Decolonization of the Certification Schemes for Organic Products Through Participatory and Inclusive Processes such as the Participatory Guarantee System in the Plurinational State of Bolivia

by Eduardo Lopez Rosse (presenting author)

CIDES UMSA, Bolivia, Plurinational State of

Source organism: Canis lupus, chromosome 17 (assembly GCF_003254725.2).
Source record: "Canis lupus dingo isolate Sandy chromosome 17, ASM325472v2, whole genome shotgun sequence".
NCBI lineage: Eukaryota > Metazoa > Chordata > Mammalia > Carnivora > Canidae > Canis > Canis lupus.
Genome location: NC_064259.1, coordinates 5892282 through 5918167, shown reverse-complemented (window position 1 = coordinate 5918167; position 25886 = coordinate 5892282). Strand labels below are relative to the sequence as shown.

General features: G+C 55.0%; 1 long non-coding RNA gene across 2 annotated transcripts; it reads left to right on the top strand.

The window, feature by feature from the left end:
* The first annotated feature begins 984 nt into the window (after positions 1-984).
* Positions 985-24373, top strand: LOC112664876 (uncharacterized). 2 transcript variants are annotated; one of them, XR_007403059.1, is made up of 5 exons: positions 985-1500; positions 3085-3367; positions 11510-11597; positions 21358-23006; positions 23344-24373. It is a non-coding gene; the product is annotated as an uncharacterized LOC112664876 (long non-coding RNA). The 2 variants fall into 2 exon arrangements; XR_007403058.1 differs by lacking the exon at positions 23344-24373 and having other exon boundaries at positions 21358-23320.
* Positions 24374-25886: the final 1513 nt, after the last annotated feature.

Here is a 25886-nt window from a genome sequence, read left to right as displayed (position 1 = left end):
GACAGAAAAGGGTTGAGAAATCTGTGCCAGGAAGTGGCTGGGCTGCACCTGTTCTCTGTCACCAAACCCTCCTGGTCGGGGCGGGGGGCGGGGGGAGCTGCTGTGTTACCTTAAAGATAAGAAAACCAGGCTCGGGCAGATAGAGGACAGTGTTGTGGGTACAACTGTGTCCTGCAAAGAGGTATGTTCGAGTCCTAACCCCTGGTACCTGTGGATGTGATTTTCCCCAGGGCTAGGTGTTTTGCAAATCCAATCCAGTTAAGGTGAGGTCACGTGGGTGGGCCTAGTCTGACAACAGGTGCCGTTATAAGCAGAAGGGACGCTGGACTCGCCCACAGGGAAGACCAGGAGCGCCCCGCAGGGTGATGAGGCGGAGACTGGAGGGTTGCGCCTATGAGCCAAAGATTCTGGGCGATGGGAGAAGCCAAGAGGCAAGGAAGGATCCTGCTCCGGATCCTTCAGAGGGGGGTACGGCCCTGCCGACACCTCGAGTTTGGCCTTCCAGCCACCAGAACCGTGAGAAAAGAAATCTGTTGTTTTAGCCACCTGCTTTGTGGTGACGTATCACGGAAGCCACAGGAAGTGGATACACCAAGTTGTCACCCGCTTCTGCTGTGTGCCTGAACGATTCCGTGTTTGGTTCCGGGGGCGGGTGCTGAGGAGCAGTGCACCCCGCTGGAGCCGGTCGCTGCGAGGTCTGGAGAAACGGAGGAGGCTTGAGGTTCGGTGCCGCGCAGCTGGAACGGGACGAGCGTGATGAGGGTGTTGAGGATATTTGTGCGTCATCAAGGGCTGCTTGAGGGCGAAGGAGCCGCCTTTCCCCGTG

Third party certification has been a cause of small farmer’s exclusion to participate in high value chains such as coffee and banana. The three major certification schemes that rule the market during the last 30 years are: Fair Trade, Organic and Rainforest Alliance. Exclusion of producers from these value chains increased rural poverty in coffee producing countries since 2000 due to the participation of commercial cartels that demand third party certification schemes for exporting to the north. In response to this unfair commercial trend, alternative certification appeared in the right moment to include these economically and socially marginalized small farmers with the participation of service providers, organized consumers groups. In Bolivia, the Law 3525/2005 for the promotion of organic agriculture allows the participatory certification through the Participatory Guarantee Schemes (PGS) based on the IFOAM’s guidelines which are a voluntary process developed by the involved actors in the short organic value chains that verify the production and process of production and processing. In this study, three study cases were chosen in order to be described and assessed: 1) Achocalla (Municipal PGS), 2) Eco-Feria (Private PGS) and 3) CIOEC (Communal PGS).The results showed that Municipal PGS are much more successful than private and communal PGS due to the social capital and financial capital present. Communal PGS cannot be sustainable because there are differences between producer’s associations and do not maintain a continuous production supply for some organic produce for local markets. Private PGS are not successful as well due the specialization and the lack of product supply during demanding seasons.